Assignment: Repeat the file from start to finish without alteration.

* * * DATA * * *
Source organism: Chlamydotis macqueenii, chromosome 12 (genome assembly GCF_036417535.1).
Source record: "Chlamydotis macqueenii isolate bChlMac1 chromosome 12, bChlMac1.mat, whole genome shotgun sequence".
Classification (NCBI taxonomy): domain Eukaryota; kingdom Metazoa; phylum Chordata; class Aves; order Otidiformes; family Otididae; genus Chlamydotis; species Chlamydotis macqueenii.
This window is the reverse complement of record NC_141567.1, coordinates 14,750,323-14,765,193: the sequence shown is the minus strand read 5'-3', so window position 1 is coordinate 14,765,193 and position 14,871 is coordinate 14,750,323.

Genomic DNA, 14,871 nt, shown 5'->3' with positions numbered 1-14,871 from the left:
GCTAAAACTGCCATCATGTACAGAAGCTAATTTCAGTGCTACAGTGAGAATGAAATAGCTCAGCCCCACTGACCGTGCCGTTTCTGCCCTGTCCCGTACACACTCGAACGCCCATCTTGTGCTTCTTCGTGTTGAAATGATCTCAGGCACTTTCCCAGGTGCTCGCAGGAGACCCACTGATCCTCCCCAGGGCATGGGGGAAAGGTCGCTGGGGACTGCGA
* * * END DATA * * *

Source organism: Chlamydotis macqueenii, chromosome 12 (genome assembly GCF_036417535.1).
Source record: "Chlamydotis macqueenii isolate bChlMac1 chromosome 12, bChlMac1.mat, whole genome shotgun sequence".
Classification (NCBI taxonomy): domain Eukaryota; kingdom Metazoa; phylum Chordata; class Aves; order Otidiformes; family Otididae; genus Chlamydotis; species Chlamydotis macqueenii.
This window is the reverse complement of record NC_141567.1, coordinates 14,750,323-14,765,193: the sequence shown is the minus strand read 5'-3', so window position 1 is coordinate 14,765,193 and position 14,871 is coordinate 14,750,323.

Genomic DNA, 14,871 nt, shown 5'->3' with positions numbered 1-14,871 from the left:
GCTAAAACTGCCATCATGTACAGAAGCTAATTTCAGTGCTACAGTGAGAATGAAATAGCTCAGCCCCACTGACCGTGCCGTTTCTGCCCTGTCCCGTACACACTCGAACGCCCATCTTGTGCTTCTTCGTGTTGAAATGATCTCAGGCACTTTCCCAGGTGCTCGCAGGAGACCCACTGATCCTCCCCAGGGCATGGGGGAAAGGTCGCTGGGGACTGCGA